The European Commission has levied a fine of €997 Million, approximately $1.2 Billion, against U.S. chipmaker Qualcomm Inc. for violating antitrust laws in a series of deals with Apple by “abusing its market dominance in LTE baseband chipsets.”
According to the European Union (EU), Qualcomm paid Apple billions of dollars to make the iPhone-maker exclusively use its 4G chips in all its iPhones and iPads, reducing competition from other competing manufacturers in the LTE baseband chip industry like Intel.
“This meant that no rival could effectively challenge Qualcomm in this market, no matter how good their products were. This is illegal under EU antitrust rules and why we have taken today’s decision,” EU competition commissioner Margrethe Vestager said in a press statement.
Apple received payments from Qualcomm for approximately 5 years between 2011 and 2016.
The fine imposed on the chip maker is hefty, but won’t hurt Qualcomm’s bottom line significantly as it represents 4.9 percent of the company’s turnover in 2017, according to the EU’s antitrust commission.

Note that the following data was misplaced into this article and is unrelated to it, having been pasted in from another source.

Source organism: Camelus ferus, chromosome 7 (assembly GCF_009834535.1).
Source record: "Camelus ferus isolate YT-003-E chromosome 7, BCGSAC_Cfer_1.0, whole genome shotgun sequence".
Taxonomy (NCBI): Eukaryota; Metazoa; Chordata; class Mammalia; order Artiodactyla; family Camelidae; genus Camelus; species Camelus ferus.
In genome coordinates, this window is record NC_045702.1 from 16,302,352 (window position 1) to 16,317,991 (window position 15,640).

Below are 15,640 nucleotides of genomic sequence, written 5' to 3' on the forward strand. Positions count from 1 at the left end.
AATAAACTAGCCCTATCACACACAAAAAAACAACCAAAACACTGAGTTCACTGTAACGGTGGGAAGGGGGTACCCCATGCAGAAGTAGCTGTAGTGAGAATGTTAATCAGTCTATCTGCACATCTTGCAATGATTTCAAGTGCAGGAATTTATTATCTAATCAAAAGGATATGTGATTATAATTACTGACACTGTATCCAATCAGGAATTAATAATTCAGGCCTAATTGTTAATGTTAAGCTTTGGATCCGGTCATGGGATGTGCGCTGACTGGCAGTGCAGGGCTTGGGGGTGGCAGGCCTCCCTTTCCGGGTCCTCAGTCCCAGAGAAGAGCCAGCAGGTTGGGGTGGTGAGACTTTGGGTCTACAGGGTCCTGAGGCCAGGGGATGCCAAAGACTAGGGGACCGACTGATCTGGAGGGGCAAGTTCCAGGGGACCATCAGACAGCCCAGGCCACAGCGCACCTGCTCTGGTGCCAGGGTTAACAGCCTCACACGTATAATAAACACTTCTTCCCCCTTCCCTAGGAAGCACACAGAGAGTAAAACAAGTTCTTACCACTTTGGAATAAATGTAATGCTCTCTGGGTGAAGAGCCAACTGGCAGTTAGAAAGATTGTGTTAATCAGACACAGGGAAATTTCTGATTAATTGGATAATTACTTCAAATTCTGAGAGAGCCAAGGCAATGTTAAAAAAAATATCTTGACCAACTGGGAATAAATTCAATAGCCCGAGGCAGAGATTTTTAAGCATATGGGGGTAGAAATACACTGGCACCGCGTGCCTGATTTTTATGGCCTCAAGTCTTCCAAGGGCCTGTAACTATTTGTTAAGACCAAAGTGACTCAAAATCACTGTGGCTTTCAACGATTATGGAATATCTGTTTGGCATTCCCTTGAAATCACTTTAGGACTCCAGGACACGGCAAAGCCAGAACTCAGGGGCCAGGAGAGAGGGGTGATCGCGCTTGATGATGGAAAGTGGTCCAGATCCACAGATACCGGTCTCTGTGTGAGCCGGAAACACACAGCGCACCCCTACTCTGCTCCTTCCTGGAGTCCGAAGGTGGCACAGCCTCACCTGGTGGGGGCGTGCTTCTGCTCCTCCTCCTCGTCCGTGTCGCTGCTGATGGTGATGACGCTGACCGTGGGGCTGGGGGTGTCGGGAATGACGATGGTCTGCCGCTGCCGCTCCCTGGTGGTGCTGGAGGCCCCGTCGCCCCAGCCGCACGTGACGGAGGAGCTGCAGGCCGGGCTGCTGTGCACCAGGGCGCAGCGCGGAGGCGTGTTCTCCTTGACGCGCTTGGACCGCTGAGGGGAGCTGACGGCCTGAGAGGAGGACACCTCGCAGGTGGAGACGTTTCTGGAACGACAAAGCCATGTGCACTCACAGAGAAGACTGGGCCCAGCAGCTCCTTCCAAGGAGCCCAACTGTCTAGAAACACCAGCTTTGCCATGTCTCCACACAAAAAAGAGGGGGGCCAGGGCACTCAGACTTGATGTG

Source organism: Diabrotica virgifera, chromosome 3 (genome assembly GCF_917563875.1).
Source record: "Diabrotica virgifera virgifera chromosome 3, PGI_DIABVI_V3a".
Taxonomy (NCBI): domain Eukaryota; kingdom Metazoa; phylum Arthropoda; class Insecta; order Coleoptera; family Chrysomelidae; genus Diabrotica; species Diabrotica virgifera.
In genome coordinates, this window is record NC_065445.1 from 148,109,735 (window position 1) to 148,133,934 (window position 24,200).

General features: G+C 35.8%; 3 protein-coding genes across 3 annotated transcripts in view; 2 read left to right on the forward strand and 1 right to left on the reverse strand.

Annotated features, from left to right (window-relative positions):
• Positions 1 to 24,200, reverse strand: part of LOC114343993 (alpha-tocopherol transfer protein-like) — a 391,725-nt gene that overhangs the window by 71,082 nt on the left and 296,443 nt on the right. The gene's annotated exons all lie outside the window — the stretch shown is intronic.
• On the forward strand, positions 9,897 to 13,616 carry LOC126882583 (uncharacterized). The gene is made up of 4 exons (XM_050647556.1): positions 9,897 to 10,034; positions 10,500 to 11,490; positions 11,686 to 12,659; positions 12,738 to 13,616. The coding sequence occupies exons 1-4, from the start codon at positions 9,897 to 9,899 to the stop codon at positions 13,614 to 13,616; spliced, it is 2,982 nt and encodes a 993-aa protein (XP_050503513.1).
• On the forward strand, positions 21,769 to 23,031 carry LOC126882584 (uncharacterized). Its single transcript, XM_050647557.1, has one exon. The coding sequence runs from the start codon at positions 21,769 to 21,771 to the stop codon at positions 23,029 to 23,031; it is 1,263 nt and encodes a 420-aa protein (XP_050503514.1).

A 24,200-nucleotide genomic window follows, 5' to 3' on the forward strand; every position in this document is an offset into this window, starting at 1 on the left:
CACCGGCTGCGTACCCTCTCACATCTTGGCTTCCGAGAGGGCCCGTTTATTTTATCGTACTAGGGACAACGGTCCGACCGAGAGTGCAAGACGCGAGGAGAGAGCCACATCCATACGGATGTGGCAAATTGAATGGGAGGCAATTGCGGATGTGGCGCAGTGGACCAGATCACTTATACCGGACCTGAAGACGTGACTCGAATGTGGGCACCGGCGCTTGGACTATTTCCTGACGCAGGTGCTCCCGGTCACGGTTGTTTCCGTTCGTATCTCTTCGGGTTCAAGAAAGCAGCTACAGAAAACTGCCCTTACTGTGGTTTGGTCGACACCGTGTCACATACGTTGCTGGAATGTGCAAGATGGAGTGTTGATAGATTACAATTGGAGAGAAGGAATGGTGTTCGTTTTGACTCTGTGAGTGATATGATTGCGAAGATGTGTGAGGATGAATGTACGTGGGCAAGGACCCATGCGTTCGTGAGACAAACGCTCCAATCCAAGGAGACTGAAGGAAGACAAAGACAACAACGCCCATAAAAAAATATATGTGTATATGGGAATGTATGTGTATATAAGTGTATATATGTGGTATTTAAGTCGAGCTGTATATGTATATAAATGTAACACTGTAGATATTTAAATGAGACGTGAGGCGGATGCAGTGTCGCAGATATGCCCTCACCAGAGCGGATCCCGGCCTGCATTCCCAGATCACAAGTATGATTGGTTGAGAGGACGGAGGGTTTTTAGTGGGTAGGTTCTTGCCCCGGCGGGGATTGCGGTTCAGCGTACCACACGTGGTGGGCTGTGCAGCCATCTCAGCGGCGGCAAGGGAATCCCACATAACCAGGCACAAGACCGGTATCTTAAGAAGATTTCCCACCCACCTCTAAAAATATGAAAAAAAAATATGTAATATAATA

“We are confident this agreement did not violate EU competition rules or adversely affect market competition or European consumers,” Qualcomm General Counsel Don Rosenberg said in a statement. “We have a strong case for judicial review, and we will immediately commence that process.”
Not just one, Qualcomm is facing a patent fight with Apple over chip royalties, and simultaneously fending off a $100 billion hostile takeover from rival chipmaker Broadcom, but it rejected the bid last November, saying it ‘dramatically undervalued’ the company.